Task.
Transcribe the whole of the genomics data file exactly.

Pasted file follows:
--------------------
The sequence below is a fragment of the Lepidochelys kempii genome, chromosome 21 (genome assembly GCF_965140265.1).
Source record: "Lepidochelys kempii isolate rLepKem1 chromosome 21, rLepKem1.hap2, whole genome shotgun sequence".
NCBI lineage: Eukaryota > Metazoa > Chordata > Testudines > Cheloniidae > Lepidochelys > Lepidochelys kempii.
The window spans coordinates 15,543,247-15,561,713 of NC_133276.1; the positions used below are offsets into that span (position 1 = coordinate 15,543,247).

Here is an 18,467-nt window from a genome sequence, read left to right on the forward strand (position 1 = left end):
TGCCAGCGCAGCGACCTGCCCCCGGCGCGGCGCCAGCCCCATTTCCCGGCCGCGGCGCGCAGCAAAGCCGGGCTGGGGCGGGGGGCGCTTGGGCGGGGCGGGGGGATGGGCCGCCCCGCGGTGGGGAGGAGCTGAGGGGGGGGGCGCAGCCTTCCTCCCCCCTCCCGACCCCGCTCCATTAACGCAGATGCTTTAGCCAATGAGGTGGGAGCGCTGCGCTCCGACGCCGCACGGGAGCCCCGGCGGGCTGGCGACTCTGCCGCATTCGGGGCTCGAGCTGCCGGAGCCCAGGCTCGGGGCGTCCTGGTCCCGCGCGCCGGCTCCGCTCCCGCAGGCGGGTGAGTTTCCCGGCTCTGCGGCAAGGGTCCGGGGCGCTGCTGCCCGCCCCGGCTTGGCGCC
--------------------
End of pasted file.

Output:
The sequence below is a fragment of the Lepidochelys kempii genome, chromosome 21 (genome assembly GCF_965140265.1).
Source record: "Lepidochelys kempii isolate rLepKem1 chromosome 21, rLepKem1.hap2, whole genome shotgun sequence".
NCBI lineage: Eukaryota > Metazoa > Chordata > Testudines > Cheloniidae > Lepidochelys > Lepidochelys kempii.
The window spans coordinates 15,543,247-15,561,713 of NC_133276.1; the positions used below are offsets into that span (position 1 = coordinate 15,543,247).

Here is an 18,467-nt window from a genome sequence, read left to right on the forward strand (position 1 = left end):
TGCCAGCGCAGCGACCTGCCCCCGGCGCGGCGCCAGCCCCATTTCCCGGCCGCGGCGCGCAGCAAAGCCGGGCTGGGGCGGGGGGCGCTTGGGCGGGGCGGGGGGATGGGCCGCCCCGCGGTGGGGAGGAGCTGAGGGGGGGGGCGCAGCCTTCCTCCCCCCTCCCGACCCCGCTCCATTAACGCAGATGCTTTAGCCAATGAGGTGGGAGCGCTGCGCTCCGACGCCGCACGGGAGCCCCGGCGGGCTGGCGACTCTGCCGCATTCGGGGCTCGAGCTGCCGGAGCCCAGGCTCGGGGCGTCCTGGTCCCGCGCGCCGGCTCCGCTCCCGCAGGCGGGTGAGTTTCCCGGCTCTGCGGCAAGGGTCCGGGGCGCTGCTGCCCGCCCCGGCTTGGCGCC